Fri, Feb. 14th: Valentines Day (our 4th
one on the road)! We left Copan Ruinas early in the morning as we had a long day of riding
ahead of us, some 400 kilometers east to the Caribbean coast. Surprisingly, we had very
little traffic and made good time, arriving to La Ceiba around 3pm. Here we found the
guesthouse which all the other m/c travelers had told us about and settled in to wait for
my brothers arrival on Sunday.
As sunset approached we walked down to the beach to enjoy a beautiful, romantic purple
sunset just right for Valentines Day. Then we walked down the beach a ways and found
a nice spot to enjoy a fresh fish dinner and a few beers while we were cooled by the
strong ocean winds. After dinner we stopped at a small bar/club which was recommended to
us by several people for its authentic Punta music. Our friend Ed, from www.EdsGoneSouth.com, wrote a
wonderfully accurate account of this place for his website and thought Id display it
here, as I could not have done it near the justice it deserves
After dinner we ask BangBang where to go for a little nightlife. He
points us across the street to the local gringo hangout. Overpriced beers, "where are
you from?" conversation, and no music -- not what we're in the mood for. We ask where
the locals hang, and his eyes brighten. Obviously, no one ever asks this question. He
sends us down the road to "the place after the parking lot with the bamboo on the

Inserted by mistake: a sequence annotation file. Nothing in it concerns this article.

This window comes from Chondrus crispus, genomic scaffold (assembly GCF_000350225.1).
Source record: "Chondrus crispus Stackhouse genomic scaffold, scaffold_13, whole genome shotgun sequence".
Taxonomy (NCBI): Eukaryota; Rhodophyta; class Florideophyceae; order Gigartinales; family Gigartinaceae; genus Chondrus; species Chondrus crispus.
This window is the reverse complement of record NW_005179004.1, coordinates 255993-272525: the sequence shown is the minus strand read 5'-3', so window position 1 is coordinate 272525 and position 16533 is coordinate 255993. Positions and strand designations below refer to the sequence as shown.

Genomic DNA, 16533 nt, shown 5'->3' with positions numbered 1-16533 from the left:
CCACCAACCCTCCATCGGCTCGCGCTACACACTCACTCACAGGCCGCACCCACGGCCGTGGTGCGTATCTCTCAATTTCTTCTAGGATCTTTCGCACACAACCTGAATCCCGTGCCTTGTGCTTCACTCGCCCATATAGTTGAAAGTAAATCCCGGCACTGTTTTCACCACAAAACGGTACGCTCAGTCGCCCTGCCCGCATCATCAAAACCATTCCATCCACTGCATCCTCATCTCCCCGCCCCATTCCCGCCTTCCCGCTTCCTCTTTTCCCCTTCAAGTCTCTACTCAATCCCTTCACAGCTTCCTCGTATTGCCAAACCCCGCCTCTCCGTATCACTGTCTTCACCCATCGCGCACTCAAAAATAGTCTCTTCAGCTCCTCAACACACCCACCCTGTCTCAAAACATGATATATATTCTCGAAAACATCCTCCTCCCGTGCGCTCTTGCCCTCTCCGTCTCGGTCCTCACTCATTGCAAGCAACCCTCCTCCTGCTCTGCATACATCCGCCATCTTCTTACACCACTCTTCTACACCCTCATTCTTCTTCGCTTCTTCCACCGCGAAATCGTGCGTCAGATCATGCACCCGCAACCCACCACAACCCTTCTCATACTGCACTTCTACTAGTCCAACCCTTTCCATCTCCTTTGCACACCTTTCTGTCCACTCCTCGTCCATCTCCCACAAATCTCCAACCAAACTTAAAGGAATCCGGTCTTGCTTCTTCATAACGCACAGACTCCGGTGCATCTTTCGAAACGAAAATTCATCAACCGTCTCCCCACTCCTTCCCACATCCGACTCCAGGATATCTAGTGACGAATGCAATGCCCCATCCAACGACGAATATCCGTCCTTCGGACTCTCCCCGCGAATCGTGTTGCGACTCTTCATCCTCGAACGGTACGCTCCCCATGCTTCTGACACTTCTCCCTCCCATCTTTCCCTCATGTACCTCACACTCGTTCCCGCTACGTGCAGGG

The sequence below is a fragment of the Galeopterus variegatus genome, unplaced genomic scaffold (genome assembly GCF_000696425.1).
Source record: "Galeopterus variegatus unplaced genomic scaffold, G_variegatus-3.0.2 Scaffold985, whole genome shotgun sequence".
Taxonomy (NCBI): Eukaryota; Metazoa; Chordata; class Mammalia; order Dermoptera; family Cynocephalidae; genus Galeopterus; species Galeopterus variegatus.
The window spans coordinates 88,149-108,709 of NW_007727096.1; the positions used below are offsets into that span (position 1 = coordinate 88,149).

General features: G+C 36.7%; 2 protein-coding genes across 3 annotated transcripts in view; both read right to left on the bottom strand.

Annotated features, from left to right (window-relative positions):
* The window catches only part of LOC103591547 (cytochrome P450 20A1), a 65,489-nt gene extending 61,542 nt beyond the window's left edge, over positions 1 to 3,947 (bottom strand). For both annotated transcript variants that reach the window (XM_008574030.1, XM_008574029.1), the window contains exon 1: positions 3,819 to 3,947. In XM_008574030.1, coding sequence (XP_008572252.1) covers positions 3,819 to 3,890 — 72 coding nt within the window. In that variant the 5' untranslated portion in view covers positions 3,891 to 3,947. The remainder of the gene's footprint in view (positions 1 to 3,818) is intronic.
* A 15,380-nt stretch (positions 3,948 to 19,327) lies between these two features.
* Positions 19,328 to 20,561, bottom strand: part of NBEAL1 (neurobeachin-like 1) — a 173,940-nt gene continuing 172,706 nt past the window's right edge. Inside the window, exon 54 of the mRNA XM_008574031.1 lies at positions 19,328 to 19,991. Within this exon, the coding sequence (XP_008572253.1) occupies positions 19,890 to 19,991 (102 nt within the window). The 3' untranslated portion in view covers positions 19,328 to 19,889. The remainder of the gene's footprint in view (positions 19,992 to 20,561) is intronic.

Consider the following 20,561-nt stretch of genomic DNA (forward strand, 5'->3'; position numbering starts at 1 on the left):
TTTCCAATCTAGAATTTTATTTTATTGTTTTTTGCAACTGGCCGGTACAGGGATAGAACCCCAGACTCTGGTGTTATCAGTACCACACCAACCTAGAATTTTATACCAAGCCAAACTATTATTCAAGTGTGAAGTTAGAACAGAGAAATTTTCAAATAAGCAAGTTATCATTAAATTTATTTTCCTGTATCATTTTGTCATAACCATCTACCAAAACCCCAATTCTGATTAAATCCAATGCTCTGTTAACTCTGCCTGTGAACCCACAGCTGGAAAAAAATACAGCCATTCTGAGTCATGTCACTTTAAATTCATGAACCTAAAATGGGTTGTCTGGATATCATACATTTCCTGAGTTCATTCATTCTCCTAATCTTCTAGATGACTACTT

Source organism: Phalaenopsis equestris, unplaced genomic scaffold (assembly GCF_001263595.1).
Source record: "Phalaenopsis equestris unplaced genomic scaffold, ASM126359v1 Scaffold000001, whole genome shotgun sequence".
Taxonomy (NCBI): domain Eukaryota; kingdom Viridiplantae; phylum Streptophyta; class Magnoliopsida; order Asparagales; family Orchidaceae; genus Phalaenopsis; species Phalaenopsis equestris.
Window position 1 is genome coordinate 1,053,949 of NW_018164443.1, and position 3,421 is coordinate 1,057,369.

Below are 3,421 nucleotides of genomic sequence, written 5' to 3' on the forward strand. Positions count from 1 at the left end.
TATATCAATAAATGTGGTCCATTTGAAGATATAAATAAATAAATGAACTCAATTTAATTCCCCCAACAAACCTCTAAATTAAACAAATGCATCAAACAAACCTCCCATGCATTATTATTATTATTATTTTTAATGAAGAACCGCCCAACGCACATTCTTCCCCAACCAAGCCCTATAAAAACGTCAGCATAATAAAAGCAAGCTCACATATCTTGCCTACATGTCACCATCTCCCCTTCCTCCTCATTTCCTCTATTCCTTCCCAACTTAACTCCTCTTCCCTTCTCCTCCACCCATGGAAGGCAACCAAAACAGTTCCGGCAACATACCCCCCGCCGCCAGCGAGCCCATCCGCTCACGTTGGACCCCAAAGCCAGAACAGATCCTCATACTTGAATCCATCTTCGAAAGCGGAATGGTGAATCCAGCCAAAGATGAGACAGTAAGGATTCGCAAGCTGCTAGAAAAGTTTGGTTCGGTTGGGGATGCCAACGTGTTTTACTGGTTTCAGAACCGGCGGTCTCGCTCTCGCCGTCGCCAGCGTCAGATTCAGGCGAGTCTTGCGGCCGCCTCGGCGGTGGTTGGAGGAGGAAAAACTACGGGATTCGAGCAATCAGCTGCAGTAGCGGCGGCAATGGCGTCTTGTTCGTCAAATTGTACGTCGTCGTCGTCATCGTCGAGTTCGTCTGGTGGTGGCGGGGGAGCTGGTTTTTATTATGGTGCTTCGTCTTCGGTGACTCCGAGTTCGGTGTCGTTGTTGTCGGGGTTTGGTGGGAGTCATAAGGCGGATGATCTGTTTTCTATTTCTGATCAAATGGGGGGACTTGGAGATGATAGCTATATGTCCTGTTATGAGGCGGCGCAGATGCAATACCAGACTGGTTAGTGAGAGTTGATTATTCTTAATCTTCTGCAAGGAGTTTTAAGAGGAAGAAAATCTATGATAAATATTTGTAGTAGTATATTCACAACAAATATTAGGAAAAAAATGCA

outside." These are better directions than we've gotten in a month, so we're off.
Sure enough about half a mile down the road, as we start hearing the thump of drums,
loud chants, and a crooning horn sound, we notice the bamboo wall. We step inside, and all
eyes are on us, but we don't feel unwelcome.
We're in a local Garifuna club. The Garifuna are a people descended from escaped slaves
from the 17th Century. Communities of African descendants like this line the Central
American caribbean coast. In Honduras they calls themselves Garifuna (Gar-EE-funa). In
other parts they are creole.
The tables, scattered around a concrete dance floor, sport what look like fifths of
liquor and some cut limes. BangBang told us they have a special drink we should be sure to
order, Gifiti. I presume that's what everyone has on the table, and order one bottle for
us to share. "Just one?" asks the bartender.
In the center, the entertainment is well underway. Two shirtless men beat out African
rhythms on homemade cowskin drums, another stands with a shaker, and two women in very
plain clothes sing and dance. This is no made for tourists show that you'll get in Hawaii.
They perform in call and response. The leader, a young, beautiful man with deep black
skin sings in a high tenor and plays the main drum. The women dancing to the side sing
their responses and sway to the beat. They take turns dancing a jig in the middle. They
shake their hips ferociously, almost like hula dancers, and glide about the floor. Their
torsos remain completely still. Every so often one of the women blows into a conch,
filling the room with a loud bellow, as if calling the sailors back from the sea.
Watching the performance, I sip at the Gifiti. It is a pungent red liquor made with
herbs and rum. It is steeped in old wine bottles out back and served with sliced lime and
sea salt, sea brine and all. The little bottle are just what they serve it in. We find out
later it originated as a medicinal tincture used to cleanse the blood and maintain general
wellness. Now, it's mainly used for getting looped."
We enjoyed it so much we came back on Saturday night too, and brought some other
travellers from the hostel with us. Great fun!!!